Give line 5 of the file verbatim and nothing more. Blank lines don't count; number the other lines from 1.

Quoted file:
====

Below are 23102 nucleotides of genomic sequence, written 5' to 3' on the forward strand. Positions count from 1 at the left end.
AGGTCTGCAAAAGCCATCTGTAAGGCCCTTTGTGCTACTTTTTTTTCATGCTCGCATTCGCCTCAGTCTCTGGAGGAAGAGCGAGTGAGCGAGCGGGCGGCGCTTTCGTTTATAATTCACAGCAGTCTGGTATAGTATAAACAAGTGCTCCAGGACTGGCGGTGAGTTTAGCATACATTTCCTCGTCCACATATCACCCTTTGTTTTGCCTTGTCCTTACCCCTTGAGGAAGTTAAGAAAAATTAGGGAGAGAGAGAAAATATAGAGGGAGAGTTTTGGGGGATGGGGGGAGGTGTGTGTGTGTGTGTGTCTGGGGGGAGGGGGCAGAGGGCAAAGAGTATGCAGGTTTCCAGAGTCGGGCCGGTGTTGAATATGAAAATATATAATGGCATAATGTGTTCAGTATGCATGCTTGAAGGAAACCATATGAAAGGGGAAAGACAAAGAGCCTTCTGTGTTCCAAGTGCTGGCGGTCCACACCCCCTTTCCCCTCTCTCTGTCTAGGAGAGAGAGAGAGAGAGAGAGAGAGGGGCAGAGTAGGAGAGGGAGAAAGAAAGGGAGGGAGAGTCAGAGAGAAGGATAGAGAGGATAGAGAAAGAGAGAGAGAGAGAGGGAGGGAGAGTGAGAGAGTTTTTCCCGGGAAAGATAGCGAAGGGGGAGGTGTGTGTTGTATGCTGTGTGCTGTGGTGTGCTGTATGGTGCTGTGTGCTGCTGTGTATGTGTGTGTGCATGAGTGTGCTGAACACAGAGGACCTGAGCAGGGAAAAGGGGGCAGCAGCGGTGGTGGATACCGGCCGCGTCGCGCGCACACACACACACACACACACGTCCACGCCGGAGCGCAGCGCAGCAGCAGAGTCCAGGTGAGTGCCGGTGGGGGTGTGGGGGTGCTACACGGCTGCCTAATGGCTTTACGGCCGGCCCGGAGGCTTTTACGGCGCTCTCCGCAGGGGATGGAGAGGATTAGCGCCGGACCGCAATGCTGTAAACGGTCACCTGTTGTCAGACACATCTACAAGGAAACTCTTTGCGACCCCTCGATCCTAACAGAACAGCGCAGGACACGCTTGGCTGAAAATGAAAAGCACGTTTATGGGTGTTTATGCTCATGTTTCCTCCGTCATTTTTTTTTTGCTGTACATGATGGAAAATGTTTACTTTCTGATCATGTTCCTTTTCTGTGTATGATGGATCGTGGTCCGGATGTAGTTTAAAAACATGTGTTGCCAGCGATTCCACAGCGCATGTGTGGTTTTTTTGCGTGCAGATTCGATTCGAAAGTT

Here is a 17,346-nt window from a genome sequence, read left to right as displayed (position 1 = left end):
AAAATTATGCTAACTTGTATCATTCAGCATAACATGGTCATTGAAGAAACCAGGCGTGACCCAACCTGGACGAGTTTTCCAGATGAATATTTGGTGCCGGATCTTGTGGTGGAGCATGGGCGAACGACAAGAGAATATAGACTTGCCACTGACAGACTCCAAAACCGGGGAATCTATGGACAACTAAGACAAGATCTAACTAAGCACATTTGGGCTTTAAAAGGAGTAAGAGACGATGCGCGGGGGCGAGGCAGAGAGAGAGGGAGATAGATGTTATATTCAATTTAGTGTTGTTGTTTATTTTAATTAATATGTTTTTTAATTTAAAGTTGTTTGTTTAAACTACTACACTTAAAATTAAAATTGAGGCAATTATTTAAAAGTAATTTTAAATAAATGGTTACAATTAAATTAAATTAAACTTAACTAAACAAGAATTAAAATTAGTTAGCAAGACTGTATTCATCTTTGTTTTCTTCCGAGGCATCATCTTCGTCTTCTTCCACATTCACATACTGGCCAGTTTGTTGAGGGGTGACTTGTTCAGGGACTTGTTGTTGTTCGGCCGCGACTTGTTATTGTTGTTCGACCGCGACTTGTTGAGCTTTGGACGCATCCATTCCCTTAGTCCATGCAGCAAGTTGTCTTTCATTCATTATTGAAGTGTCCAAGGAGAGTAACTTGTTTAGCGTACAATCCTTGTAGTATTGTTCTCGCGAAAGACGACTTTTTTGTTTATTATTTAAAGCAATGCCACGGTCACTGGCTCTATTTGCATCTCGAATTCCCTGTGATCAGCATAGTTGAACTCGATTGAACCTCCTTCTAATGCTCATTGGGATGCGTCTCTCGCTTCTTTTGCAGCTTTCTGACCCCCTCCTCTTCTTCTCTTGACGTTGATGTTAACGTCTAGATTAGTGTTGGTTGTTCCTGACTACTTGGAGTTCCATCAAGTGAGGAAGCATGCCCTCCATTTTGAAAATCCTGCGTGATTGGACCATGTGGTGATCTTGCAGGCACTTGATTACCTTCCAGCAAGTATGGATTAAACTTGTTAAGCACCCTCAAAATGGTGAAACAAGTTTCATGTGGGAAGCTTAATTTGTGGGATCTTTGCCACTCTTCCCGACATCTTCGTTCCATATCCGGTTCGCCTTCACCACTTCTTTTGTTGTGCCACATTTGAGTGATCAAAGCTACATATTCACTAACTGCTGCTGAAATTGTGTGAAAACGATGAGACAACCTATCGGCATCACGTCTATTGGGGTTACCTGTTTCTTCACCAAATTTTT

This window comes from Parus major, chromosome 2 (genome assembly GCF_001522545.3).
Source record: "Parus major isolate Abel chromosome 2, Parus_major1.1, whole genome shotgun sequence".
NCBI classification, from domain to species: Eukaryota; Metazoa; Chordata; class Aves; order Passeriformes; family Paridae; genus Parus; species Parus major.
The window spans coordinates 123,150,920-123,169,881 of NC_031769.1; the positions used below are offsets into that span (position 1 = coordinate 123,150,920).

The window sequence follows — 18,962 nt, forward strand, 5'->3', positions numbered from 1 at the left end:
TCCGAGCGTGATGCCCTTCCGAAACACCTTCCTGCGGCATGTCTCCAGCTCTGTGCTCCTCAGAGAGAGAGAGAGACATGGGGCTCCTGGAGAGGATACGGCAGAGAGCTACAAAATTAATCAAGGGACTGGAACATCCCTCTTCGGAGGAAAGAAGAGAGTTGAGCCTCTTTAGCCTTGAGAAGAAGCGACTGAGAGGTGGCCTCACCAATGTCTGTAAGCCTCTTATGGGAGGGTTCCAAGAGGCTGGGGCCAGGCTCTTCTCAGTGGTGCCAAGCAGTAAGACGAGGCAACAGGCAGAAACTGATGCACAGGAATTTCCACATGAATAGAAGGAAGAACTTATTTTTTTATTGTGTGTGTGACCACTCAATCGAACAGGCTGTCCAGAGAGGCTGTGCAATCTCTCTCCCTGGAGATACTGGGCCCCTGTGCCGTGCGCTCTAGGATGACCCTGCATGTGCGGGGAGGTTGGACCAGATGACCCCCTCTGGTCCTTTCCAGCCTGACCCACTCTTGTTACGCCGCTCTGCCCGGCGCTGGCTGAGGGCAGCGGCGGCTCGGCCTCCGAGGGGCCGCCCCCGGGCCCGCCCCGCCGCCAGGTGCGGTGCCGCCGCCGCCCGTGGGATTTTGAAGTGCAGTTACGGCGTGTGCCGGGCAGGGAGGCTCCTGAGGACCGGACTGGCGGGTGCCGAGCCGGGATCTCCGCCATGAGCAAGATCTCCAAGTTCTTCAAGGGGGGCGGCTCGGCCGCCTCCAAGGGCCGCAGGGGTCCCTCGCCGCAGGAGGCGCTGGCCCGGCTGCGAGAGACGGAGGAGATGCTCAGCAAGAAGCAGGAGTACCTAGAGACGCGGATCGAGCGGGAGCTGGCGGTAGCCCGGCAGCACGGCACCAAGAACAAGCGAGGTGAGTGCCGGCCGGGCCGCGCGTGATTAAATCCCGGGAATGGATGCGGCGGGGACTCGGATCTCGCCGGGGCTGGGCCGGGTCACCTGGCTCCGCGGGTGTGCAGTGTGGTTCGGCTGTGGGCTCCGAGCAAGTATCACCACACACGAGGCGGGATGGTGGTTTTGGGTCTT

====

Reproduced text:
This window comes from Parus major, chromosome 2 (genome assembly GCF_001522545.3).